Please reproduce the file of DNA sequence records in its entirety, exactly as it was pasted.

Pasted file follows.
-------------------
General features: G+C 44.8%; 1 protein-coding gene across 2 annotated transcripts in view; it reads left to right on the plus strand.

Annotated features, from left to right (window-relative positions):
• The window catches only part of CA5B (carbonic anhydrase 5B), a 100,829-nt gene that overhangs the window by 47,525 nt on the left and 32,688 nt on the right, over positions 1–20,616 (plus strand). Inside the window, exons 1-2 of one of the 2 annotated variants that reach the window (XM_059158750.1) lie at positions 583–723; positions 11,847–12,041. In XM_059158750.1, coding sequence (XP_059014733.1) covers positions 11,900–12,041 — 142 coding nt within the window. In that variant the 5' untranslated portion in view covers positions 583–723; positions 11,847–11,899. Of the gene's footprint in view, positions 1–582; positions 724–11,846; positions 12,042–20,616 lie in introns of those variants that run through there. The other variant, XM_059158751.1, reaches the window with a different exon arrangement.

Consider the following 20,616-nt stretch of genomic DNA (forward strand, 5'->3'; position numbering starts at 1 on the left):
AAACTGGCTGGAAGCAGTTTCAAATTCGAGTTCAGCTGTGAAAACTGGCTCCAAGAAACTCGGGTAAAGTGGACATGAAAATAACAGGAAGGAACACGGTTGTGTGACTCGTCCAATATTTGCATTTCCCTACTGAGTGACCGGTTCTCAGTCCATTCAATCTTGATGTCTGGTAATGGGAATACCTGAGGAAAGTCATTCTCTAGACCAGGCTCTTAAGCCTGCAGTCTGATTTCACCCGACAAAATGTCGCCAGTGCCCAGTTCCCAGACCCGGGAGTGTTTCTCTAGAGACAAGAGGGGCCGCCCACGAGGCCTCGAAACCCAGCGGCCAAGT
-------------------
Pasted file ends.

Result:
General features: G+C 44.8%; 1 protein-coding gene across 2 annotated transcripts in view; it reads left to right on the plus strand.

Annotated features, from left to right (window-relative positions):
• The window catches only part of CA5B (carbonic anhydrase 5B), a 100,829-nt gene that overhangs the window by 47,525 nt on the left and 32,688 nt on the right, over positions 1–20,616 (plus strand). Inside the window, exons 1-2 of one of the 2 annotated variants that reach the window (XM_059158750.1) lie at positions 583–723; positions 11,847–12,041. In XM_059158750.1, coding sequence (XP_059014733.1) covers positions 11,900–12,041 — 142 coding nt within the window. In that variant the 5' untranslated portion in view covers positions 583–723; positions 11,847–11,899. Of the gene's footprint in view, positions 1–582; positions 724–11,846; positions 12,042–20,616 lie in introns of those variants that run through there. The other variant, XM_059158751.1, reaches the window with a different exon arrangement.

Consider the following 20,616-nt stretch of genomic DNA (forward strand, 5'->3'; position numbering starts at 1 on the left):
AAACTGGCTGGAAGCAGTTTCAAATTCGAGTTCAGCTGTGAAAACTGGCTCCAAGAAACTCGGGTAAAGTGGACATGAAAATAACAGGAAGGAACACGGTTGTGTGACTCGTCCAATATTTGCATTTCCCTACTGAGTGACCGGTTCTCAGTCCATTCAATCTTGATGTCTGGTAATGGGAATACCTGAGGAAAGTCATTCTCTAGACCAGGCTCTTAAGCCTGCAGTCTGATTTCACCCGACAAAATGTCGCCAGTGCCCAGTTCCCAGACCCGGGAGTGTTTCTCTAGAGACAAGAGGGGCCGCCCACGAGGCCTCGAAACCCAGCGGCCAAGT